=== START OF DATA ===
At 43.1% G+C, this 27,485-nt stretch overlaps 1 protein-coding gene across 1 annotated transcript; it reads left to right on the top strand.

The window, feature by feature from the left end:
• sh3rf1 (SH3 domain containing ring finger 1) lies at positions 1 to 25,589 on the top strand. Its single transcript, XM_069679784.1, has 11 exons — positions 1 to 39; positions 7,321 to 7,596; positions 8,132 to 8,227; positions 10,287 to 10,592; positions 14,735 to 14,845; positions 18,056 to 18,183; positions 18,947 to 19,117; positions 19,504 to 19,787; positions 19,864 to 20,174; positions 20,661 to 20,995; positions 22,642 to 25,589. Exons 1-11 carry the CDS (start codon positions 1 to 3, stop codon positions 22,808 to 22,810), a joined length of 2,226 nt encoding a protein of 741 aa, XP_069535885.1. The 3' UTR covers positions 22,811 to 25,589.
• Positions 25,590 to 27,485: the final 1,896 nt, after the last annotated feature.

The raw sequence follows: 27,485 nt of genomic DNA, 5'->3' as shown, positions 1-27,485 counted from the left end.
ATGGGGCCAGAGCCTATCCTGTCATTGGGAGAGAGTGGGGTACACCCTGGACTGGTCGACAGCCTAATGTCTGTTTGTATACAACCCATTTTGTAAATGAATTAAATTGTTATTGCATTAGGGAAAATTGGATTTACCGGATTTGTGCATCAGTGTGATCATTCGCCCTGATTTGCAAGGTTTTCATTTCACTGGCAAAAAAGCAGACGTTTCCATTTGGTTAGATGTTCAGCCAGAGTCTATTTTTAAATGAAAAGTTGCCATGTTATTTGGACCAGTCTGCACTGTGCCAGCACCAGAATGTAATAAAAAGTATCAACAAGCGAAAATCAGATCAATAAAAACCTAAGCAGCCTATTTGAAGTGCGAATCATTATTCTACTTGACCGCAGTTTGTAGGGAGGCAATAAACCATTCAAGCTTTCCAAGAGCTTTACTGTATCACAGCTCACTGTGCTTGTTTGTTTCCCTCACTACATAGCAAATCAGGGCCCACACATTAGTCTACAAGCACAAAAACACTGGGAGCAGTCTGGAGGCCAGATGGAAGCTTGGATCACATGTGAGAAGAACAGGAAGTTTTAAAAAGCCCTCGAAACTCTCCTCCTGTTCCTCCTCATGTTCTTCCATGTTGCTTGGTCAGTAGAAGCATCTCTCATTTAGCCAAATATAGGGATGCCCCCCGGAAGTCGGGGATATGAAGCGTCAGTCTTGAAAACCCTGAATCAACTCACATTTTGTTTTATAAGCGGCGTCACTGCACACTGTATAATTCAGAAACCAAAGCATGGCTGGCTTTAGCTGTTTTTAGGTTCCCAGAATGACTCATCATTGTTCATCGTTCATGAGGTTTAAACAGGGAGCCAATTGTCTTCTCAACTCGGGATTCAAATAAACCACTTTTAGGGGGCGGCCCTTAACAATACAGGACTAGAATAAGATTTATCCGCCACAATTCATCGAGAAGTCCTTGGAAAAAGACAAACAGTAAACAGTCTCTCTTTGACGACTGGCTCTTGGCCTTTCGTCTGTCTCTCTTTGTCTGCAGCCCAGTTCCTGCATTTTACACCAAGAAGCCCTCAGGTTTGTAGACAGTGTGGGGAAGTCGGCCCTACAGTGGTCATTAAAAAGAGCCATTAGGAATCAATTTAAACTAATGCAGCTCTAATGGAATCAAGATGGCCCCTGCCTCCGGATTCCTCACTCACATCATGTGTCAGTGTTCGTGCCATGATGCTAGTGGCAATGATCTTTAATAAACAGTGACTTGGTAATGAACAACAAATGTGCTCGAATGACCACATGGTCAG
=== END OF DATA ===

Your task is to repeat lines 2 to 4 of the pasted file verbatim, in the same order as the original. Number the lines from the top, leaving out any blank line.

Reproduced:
The window, feature by feature from the left end:
• sh3rf1 (SH3 domain containing ring finger 1) lies at positions 1 to 25,589 on the top strand. Its single transcript, XM_069679784.1, has 11 exons — positions 1 to 39; positions 7,321 to 7,596; positions 8,132 to 8,227; positions 10,287 to 10,592; positions 14,735 to 14,845; positions 18,056 to 18,183; positions 18,947 to 19,117; positions 19,504 to 19,787; positions 19,864 to 20,174; positions 20,661 to 20,995; positions 22,642 to 25,589. Exons 1-11 carry the CDS (start codon positions 1 to 3, stop codon positions 22,808 to 22,810), a joined length of 2,226 nt encoding a protein of 741 aa, XP_069535885.1. The 3' UTR covers positions 22,811 to 25,589.
• Positions 25,590 to 27,485: the final 1,896 nt, after the last annotated feature.